For example, the poverty gap index may be the same for two countries, but the poor population in one of those countries may be composed of very poor people and others who are close to the poverty line, whereas in the other country the poor population may show very little variation in the degree of poverty. Despite these important differences, the poverty gap index of the two countries would be similar. The main advantages of the poverty gap index are a that it. Squared poverty gap. This is often described as a measure of the severity of poverty. While the poverty gap takes into account the distance separating the poor from the poverty line, the squared poverty gap uses the square of that distance.
Thus, the poverty gap is weighted by itself, giving more weight to the very poor. Poverty profiles. A poverty profile is a comprehensive poverty comparison that demonstrates how poverty varies across subgroups of society. A well-presented poverty profile can be immensely informative and useful in assessing how economic changes in a specific sector or region are likely to affect aggregate poverty, even if it uses relatively simple graphs and tables.
Regional poverty comparisons are particularly important for targeting development programs to poorer areas. The poverty study for Cambodia, for example, showed that headcount poverty rates were highest in the rural sector and lowest in Phnom Penh in Poverty profiles can also show access to services by households in different regions and shed light on the relationship between education levels in a household and the likelihood that a household will be poor.
Vulnerability While poverty is being reduced in many countries, detailed analysis of household data indicates that in most countries, many households live with incomes barely above the national poverty line. When a household is near the poverty line, that household is said to be vulnerable. A natural disaster, economic shock, or change in policy may affect its consumption level and cause it to fall below the poverty line. Poor delivery of public services increases the chance that the near-poor will fall into poverty. Collecting Data The main instruments for collecting data to support poverty analyses are household surveys.
It is important to understand the issues associated with setting up such surveys and interpreting the data they generate. Measures of poverty and inequality are always based on data that have been collected using samples of households. This has two important implications. First, it means, obviously, that measures of poverty and inequality are generated from a sample and not from the entire population. For that reason, they estimate the true state of the population with at least some degree of error, which should be acknowledged.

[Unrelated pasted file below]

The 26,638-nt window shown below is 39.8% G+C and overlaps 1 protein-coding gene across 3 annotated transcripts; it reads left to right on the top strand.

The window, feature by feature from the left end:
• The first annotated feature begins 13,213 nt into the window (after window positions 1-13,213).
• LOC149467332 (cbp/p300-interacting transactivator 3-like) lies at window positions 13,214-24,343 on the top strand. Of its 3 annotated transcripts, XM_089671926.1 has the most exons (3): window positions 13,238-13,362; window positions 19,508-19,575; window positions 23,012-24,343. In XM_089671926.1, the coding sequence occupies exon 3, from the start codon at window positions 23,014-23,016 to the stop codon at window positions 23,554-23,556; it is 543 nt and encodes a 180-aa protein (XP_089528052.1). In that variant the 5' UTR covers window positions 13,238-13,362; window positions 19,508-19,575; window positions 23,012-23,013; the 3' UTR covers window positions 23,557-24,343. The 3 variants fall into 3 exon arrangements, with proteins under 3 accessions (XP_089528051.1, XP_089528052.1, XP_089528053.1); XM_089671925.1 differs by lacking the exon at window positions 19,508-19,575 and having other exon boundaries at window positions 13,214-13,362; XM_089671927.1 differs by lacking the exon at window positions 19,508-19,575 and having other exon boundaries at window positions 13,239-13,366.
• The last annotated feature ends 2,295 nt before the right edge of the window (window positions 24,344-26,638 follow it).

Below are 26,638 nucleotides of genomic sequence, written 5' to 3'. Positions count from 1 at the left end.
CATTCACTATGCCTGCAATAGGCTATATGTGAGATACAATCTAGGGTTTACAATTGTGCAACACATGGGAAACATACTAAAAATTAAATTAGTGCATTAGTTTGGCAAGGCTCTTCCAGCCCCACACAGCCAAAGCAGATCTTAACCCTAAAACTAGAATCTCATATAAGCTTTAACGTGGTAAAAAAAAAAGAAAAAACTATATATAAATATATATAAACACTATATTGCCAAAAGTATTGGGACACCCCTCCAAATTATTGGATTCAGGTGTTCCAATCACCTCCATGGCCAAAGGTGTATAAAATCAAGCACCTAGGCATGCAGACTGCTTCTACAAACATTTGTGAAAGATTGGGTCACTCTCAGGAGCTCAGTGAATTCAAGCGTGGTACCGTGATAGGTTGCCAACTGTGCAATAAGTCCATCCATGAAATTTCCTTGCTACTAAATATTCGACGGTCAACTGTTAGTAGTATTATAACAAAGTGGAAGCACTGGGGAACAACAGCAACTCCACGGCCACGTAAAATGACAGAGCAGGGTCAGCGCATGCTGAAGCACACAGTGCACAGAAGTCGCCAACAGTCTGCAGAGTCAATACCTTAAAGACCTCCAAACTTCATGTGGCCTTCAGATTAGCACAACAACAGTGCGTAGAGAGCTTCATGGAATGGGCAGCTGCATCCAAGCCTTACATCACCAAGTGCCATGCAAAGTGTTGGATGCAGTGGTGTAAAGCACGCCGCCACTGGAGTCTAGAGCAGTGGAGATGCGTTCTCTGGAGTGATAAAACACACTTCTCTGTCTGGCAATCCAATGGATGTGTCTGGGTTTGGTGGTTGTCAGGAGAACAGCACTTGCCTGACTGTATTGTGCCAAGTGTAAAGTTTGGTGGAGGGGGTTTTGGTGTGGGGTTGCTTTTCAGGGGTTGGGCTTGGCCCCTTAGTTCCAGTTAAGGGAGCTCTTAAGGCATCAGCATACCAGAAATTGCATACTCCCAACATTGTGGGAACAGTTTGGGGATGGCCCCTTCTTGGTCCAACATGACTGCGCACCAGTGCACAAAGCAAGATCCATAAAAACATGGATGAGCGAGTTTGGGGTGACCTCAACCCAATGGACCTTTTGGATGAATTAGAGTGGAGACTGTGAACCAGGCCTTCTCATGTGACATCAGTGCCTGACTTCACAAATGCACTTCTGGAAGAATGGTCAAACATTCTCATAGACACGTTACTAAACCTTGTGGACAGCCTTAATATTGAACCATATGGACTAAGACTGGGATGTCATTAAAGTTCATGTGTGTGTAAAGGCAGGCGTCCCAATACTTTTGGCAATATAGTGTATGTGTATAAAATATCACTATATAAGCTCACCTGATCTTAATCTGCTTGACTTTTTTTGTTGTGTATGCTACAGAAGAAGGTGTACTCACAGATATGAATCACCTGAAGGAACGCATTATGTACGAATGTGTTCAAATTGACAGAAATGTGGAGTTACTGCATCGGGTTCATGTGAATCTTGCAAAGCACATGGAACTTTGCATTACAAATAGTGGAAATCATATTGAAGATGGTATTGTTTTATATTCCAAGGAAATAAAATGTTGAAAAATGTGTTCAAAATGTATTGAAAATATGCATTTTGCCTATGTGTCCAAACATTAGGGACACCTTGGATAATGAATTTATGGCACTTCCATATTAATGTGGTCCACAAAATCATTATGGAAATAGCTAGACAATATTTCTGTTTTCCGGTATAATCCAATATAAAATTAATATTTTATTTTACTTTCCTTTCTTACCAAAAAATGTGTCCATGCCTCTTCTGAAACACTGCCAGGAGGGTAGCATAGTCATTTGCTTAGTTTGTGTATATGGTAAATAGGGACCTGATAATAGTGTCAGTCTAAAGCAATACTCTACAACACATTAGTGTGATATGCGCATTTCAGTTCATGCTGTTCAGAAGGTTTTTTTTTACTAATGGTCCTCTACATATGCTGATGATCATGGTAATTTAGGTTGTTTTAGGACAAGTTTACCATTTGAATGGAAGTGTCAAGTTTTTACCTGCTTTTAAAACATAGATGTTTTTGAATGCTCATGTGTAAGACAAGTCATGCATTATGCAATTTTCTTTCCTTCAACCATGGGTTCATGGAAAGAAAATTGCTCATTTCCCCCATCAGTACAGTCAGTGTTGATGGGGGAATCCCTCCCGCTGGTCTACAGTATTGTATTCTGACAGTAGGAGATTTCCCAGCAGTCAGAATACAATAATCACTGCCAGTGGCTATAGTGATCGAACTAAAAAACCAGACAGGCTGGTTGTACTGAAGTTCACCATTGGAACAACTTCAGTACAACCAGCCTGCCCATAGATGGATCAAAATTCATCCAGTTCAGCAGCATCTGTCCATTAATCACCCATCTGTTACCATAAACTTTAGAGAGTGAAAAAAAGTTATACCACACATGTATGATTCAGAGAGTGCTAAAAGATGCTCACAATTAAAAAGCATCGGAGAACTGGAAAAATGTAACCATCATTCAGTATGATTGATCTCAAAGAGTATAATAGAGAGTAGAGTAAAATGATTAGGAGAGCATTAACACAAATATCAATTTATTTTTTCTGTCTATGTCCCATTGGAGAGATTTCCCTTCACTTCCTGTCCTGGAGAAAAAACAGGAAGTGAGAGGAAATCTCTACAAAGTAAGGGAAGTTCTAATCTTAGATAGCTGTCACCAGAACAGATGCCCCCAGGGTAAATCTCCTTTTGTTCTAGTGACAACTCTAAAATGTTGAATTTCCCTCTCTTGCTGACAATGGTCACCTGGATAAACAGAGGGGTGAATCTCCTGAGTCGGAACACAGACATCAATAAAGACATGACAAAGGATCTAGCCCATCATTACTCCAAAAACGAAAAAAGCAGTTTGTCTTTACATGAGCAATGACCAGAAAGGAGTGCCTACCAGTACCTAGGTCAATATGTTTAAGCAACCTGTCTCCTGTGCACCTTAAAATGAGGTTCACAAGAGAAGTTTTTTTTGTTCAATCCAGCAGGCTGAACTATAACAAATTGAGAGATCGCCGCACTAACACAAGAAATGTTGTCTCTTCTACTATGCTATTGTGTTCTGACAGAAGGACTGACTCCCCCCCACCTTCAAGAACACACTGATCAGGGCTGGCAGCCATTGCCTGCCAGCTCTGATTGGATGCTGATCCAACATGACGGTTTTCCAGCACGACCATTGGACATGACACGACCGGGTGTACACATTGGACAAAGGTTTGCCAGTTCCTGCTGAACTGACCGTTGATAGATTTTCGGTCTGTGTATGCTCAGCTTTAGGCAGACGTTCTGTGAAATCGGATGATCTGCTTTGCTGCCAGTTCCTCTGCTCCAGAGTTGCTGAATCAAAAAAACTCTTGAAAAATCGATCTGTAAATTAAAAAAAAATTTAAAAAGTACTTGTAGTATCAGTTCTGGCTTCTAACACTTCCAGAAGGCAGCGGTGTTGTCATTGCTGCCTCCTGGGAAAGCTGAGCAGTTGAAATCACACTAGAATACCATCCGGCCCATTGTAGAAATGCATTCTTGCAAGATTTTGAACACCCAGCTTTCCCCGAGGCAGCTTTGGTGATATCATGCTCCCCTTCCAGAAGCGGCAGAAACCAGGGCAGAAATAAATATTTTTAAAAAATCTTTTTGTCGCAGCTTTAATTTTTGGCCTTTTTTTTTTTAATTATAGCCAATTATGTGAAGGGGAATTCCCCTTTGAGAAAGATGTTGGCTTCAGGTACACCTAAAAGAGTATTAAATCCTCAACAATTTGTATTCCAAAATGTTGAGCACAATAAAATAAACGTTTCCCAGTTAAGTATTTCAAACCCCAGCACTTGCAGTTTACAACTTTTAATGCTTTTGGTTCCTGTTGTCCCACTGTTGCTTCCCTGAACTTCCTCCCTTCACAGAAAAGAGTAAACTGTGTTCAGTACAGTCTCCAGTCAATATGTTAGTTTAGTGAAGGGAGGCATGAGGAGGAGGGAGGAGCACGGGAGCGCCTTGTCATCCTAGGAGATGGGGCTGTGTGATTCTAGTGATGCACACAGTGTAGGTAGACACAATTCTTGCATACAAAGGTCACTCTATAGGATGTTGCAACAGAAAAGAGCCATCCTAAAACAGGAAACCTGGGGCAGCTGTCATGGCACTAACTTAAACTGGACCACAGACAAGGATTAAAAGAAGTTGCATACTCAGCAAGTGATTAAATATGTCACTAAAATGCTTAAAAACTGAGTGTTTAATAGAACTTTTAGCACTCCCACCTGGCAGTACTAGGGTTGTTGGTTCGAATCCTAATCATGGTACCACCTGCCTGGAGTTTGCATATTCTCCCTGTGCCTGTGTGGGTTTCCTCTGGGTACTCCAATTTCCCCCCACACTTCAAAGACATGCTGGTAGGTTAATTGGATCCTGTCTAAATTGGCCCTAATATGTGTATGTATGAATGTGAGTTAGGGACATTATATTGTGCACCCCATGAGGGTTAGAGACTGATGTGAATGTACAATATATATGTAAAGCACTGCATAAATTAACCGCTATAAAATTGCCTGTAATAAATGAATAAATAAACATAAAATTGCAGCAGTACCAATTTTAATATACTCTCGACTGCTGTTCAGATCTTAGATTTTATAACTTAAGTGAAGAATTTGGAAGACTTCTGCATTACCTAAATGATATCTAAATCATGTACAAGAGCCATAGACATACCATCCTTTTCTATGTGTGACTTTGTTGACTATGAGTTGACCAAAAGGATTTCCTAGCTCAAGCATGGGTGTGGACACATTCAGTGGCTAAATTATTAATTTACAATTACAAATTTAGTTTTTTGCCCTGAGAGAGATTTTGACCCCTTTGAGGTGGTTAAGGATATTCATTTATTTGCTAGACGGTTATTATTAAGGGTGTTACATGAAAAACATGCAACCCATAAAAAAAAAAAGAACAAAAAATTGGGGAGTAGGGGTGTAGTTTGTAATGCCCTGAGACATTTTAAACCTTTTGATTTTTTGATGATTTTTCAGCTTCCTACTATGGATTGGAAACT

Survey data may also need to be weighted to get the right estimates of certain measures, such as mean income and poverty rates. This requirement implies that information about the sample frame essentially the design of the sample selected must be clearly documented. Coverage of goods and income sources in the survey should be comprehensive, extending over food and nonfood goods and encompassing all income sources. Consumption should cover monetary expenditures on goods and services, plus the monetary value of all consumption from income in kind, such as food produced on the family farm and the rental value of owner-occupied housing.
Similarly, the definition of income should include income in kind. Valuation of nonmarket untraded goods can be quite complicated. None of the available techniques is widely preferred. A second issue is how to compare households at similar consumption levels. The general approach to measuring across households is to examine demand patterns to reveal consumer preferences for various market goods, and then to study the minimum total expenditure that would be required for a consumer to achieve his or her actual utility level, but at predetermined and arbitrary reference prices and with demographics fixed over all the households.
This would give a monetary measure of utility, which could be deflated by a suitable price index and an equivalence scale. Ideally, one should not rely solely on a household-level survey in making interpersonal comparisons of welfare. A separate community survey done at the same time as the household interviews, and possibly by the same interviewers can provide useful supplementary data on the local prices of a range of goods and local public services.
By matching these to the household data, one can greatly improve the accuracy and coverage of household welfare assessments. The LSMS surveys ask respondents about a wide variety of topics, not just demographic characteristics or other narrow issues. These surveys also include a household questionnaire that often runs to pages or more and that can be adapted to the needs of each country.